Should Democrats also tout the bank bailout, and how might Republicans respond?
Who could have imagined two years ago that the bailouts would have gone so well that they would be used as a campaign talking point in 2012? Some Democrats are using the auto industry bailout, in particular, as proof that they were successful in taking action to prevent a more catastrophic recession. The strategy is a little bit risky, of course, as many Americans detest the very idea of bailouts, no matter the consequences. Is this a smart tactic for Democrats?
The Wrong Bailout?
First, it's kind of puzzling that Democrats are campaigning on the success of the auto bailout -- and not the bank bailout. In fact, taxpayers fared far better through their "investment" in the banking industry than they did in the auto industry. As of the Treasury's March bailout program update (.pdf), the auto bailout is expected to cost taxpayers $15 billion. Meanwhile, the non-housing-related financial industry bailout is expected to provide the government with a net gain of $157 billion. Obviously, the taxpayers were far better off rescuing the banks than they were rescuing out the auto companies.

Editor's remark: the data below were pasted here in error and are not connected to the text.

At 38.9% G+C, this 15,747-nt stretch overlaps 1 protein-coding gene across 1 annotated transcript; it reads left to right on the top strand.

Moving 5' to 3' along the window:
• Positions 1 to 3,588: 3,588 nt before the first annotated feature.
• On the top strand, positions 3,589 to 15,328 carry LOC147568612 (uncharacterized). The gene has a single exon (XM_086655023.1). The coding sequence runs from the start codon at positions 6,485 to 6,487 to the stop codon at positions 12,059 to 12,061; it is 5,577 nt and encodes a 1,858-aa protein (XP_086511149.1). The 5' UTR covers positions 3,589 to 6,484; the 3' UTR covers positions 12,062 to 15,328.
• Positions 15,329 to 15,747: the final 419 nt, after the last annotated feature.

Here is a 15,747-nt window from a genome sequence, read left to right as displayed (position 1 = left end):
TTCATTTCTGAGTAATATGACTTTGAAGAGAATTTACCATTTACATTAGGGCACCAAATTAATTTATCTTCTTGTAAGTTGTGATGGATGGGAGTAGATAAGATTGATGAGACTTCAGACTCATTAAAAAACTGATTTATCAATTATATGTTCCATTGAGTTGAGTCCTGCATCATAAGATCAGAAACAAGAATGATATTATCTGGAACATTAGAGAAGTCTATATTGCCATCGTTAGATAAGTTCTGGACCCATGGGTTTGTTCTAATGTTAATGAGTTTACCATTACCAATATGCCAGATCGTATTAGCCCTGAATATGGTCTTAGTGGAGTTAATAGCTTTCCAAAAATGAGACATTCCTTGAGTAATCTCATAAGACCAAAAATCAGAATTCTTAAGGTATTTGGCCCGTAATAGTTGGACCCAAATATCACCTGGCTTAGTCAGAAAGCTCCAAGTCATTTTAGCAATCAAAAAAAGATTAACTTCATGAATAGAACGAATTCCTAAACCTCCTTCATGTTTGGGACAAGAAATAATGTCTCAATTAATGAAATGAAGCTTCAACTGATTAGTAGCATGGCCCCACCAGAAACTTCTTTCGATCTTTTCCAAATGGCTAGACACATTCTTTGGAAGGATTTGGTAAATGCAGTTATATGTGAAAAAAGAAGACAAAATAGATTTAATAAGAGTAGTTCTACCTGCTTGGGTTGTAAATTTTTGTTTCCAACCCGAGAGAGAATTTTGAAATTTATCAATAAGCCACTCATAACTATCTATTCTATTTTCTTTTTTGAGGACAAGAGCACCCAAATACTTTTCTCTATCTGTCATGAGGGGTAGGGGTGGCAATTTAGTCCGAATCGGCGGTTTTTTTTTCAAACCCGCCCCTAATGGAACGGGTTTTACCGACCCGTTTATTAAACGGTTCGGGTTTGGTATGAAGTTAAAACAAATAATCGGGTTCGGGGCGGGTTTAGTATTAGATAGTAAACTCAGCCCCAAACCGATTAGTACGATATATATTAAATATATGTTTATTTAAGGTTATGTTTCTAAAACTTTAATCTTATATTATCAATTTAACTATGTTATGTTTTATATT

But what about the jobs saved? Unfortunately, these numbers are impossible to tabulate accurately. Although the Obama administration claims that the bailout of GM and Chrysler saved a million jobs, a similar estimate for the bank bailout is difficult to make. Looking at the size of the respective industries, however, could provide some idea of what might have been lost. According to the Bureau of Labor Statistics, the auto industry had 780,000 employees when it was bailed out in December 2008. The banking and insurance industries (excluding real estate), however, had 5.92 million workers at that time. Even by this measure, it seems that saving the financial sector was more worthwhile.